The brains of children with ADHD do not recognize angry expressions

Posted By on September 29, 2014

Inattention, hyperactivity, and impulsive behavior in children with ADHD can result in social problems and they tend to be excluded from peer activities. [READ MORE HERE]

Source: ADHD News Today

ADHD: Brains not recognizing angry expressions

Posted By on September 25, 2014

The characteristics of facial expression recognition of children with ADHD has been initially identified by researchers by measuring hemodynamic response in the brain. They showed that children with ADHD showed significant hemodynamic response to the happy expression but not to the angry expression. This difference in the neural basis for the recognition of facial expression might be responsible for impairment in social recognition and the establishment of peer-relationships. [READ MORE HERE]

Source: Science Daily

Few kids receive psychotherapy along with medication for ADHD, study finds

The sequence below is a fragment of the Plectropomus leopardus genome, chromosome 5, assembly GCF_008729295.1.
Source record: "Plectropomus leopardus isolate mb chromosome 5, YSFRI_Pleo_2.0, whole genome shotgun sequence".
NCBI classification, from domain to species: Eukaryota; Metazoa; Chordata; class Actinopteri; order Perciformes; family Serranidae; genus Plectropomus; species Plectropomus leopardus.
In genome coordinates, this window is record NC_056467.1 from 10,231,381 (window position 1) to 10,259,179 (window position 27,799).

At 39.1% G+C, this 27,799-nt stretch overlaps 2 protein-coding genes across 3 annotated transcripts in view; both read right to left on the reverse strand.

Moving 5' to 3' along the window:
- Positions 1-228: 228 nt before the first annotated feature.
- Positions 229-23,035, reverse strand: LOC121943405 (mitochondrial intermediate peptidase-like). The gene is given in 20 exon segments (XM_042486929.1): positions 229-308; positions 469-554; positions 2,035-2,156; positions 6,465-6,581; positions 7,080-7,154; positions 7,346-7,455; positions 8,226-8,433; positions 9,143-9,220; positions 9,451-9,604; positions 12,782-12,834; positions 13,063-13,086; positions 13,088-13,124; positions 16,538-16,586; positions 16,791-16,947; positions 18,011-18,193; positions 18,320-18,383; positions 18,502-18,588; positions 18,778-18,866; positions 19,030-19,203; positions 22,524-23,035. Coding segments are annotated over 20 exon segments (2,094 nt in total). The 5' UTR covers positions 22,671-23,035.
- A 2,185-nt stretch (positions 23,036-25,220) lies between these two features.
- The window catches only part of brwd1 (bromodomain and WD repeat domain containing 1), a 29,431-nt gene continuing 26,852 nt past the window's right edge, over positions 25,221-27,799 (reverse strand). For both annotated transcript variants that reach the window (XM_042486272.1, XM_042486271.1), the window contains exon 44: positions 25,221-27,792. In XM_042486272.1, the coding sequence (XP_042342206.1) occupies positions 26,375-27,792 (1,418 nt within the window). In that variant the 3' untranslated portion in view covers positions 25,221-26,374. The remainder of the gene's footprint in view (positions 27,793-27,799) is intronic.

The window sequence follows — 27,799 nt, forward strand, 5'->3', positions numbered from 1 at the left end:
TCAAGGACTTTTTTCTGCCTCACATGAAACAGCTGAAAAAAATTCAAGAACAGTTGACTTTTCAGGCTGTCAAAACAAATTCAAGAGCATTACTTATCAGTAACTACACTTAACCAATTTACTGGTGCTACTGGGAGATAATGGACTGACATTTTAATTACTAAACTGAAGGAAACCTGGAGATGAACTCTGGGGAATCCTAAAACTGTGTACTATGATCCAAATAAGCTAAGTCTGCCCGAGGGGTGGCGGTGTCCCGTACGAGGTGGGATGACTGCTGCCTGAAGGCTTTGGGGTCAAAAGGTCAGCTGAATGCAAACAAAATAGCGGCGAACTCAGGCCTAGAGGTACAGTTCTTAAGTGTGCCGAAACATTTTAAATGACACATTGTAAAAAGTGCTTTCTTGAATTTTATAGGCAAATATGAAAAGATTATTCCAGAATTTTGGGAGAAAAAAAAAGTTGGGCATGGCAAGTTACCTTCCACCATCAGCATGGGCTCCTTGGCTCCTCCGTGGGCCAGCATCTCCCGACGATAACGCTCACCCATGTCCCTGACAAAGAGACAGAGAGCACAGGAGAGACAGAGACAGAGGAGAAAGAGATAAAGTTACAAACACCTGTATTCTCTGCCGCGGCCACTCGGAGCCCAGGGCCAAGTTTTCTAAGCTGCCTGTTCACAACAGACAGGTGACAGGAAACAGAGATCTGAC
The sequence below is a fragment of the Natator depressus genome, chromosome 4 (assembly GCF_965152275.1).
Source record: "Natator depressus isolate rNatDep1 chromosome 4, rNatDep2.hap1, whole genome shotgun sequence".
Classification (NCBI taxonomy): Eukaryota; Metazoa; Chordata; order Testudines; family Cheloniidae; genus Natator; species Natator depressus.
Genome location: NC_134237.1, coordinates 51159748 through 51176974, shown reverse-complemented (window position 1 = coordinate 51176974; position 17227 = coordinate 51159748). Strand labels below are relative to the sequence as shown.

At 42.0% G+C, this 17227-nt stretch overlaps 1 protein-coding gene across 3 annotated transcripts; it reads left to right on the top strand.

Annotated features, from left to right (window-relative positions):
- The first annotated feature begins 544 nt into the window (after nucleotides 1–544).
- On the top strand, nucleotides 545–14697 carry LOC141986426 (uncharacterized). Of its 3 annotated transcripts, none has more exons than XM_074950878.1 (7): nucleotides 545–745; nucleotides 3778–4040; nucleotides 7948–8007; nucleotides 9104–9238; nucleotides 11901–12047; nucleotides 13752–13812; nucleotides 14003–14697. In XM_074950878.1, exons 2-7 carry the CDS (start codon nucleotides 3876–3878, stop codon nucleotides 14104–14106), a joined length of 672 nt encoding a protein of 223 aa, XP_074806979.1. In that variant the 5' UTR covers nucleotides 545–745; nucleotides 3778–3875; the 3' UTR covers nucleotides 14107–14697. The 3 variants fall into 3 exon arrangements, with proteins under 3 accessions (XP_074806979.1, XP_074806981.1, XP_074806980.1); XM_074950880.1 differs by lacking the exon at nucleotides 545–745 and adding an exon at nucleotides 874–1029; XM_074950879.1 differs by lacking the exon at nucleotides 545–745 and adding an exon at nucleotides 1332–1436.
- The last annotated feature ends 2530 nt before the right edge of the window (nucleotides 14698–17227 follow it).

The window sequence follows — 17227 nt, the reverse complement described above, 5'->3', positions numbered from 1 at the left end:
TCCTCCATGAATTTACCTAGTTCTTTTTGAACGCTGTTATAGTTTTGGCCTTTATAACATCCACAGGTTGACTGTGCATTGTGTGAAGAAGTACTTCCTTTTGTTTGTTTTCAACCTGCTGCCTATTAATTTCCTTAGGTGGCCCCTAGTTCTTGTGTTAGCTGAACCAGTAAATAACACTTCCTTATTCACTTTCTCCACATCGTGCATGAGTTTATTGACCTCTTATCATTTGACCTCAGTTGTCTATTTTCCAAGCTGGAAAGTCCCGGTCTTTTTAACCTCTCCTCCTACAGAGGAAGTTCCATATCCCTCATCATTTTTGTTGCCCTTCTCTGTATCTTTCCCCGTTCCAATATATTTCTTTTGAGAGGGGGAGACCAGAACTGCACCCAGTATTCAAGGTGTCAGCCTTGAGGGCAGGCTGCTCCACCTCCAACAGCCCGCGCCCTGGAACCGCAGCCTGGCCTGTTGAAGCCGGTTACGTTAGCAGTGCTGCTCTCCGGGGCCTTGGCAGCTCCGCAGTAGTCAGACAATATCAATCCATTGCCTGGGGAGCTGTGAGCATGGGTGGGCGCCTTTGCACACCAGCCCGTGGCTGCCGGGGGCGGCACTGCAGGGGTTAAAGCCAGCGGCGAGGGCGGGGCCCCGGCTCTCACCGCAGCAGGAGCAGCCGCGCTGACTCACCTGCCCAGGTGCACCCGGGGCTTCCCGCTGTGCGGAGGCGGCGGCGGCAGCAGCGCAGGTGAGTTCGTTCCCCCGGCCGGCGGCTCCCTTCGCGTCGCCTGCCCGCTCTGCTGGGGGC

Posted By on September 24, 2014

For many children with attention-deficit/hyperactivity disorder, medication alone can manage symptoms. But evidence shows that some affected children do better and can take lower doses of stimulant medications when they receive behavioral therapy along with ADHD drugs. A new study finds that about one quarter of commercially-insured children who are treated with medication for ADHD also receive psychotherapy, and the percentage is far lower in many parts of the country. [READ MORE HERE]

Source: Science Daily

Brain networks to handle internal & external tasks mature more slowly in ADHD

Posted By on September 17, 2014

A peek inside the brains of more than 750 children and teens reveals a key difference in brain architecture between those with attention deficit hyperactivity disorder and those without. [READ MORE HERE]

Source: ADHD News Today

Slow to mature, quick to distract: ADHD brain study finds slower development of key connections

Posted By on September 16, 2014

A peek inside the brains of more than 750 children and teens reveals a key difference in brain architecture between those with attention deficit hyperactivity disorder and those without. Kids and teens with ADHD, a new study finds, lag behind others of the same age in how quickly their brains form connections within, and between, key brain networks. [READ MORE HERE]

Source: Science Daily